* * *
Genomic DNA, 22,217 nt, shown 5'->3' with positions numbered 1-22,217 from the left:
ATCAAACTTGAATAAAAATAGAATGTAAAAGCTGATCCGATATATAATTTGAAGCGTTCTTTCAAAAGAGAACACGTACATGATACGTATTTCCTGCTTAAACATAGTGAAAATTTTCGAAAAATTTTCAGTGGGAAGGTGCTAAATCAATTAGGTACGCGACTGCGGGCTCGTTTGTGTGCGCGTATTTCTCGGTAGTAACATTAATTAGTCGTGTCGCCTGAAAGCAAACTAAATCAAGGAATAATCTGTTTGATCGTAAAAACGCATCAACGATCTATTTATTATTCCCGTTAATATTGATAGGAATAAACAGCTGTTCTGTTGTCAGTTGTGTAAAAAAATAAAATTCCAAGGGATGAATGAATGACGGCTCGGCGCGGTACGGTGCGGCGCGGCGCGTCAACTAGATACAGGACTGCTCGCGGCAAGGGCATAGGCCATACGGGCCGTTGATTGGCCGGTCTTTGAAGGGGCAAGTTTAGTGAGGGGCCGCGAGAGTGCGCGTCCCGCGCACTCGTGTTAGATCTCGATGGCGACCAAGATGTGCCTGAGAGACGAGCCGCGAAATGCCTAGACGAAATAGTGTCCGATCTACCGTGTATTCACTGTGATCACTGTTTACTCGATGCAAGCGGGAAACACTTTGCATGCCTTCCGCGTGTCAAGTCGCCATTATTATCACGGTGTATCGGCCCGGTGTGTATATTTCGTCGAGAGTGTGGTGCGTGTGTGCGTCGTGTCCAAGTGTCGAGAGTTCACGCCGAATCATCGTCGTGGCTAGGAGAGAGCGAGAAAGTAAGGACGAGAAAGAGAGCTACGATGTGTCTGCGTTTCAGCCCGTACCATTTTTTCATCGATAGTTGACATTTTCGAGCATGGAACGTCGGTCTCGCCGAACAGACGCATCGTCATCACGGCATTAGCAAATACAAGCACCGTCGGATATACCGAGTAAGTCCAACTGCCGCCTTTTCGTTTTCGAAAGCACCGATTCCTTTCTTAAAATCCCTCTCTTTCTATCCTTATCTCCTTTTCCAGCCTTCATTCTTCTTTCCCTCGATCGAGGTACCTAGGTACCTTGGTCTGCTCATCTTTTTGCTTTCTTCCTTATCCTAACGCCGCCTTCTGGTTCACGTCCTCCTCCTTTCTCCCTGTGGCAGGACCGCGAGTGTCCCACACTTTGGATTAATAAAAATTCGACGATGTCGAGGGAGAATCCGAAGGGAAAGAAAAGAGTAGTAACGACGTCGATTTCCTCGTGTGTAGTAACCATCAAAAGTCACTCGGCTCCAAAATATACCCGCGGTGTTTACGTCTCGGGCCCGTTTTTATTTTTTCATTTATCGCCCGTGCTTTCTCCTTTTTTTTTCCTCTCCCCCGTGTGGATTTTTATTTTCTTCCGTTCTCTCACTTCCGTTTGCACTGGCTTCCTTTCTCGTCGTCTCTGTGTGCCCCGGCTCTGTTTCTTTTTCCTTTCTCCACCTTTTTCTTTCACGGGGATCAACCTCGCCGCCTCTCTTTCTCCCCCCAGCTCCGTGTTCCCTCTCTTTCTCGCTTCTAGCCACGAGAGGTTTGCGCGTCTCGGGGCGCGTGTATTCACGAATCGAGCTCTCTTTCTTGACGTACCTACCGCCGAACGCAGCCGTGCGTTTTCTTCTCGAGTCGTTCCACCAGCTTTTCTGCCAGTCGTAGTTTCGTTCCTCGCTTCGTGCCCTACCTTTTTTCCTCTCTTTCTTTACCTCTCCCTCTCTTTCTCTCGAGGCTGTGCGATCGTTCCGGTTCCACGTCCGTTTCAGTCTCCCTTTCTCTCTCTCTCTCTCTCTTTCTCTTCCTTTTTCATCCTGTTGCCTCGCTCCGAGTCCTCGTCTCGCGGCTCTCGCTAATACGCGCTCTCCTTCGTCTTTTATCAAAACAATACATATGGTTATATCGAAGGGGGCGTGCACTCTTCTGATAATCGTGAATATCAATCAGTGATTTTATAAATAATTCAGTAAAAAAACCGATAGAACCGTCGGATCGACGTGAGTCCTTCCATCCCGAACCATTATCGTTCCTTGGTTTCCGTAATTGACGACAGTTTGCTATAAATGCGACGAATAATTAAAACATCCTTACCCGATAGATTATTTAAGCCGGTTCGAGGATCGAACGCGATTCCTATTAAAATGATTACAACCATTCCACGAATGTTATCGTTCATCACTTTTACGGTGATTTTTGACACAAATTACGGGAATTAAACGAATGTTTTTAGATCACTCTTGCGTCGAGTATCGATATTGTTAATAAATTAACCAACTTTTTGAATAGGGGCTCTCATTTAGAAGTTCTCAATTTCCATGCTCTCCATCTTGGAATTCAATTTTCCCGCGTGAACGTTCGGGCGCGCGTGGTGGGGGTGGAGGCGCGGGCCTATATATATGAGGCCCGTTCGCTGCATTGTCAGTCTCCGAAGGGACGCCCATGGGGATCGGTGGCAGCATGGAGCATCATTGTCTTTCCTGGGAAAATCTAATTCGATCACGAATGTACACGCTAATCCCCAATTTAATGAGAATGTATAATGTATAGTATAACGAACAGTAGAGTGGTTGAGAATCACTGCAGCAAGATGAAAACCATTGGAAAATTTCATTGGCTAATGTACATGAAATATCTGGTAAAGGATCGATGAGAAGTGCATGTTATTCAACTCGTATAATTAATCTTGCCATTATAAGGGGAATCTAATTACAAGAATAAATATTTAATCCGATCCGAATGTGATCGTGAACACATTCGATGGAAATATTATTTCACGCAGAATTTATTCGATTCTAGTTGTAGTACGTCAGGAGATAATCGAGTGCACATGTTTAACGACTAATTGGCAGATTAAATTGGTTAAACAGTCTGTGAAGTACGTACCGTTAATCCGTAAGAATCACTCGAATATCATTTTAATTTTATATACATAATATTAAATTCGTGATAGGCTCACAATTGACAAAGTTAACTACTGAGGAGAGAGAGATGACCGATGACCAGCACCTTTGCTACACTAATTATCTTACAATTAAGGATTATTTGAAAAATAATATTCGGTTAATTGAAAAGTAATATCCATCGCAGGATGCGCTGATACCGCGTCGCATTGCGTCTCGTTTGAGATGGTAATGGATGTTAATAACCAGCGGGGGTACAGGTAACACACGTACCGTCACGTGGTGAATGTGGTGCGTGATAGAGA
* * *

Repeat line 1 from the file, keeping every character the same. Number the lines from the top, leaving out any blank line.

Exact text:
Genomic DNA, 22,217 nt, shown 5'->3' with positions numbered 1-22,217 from the left: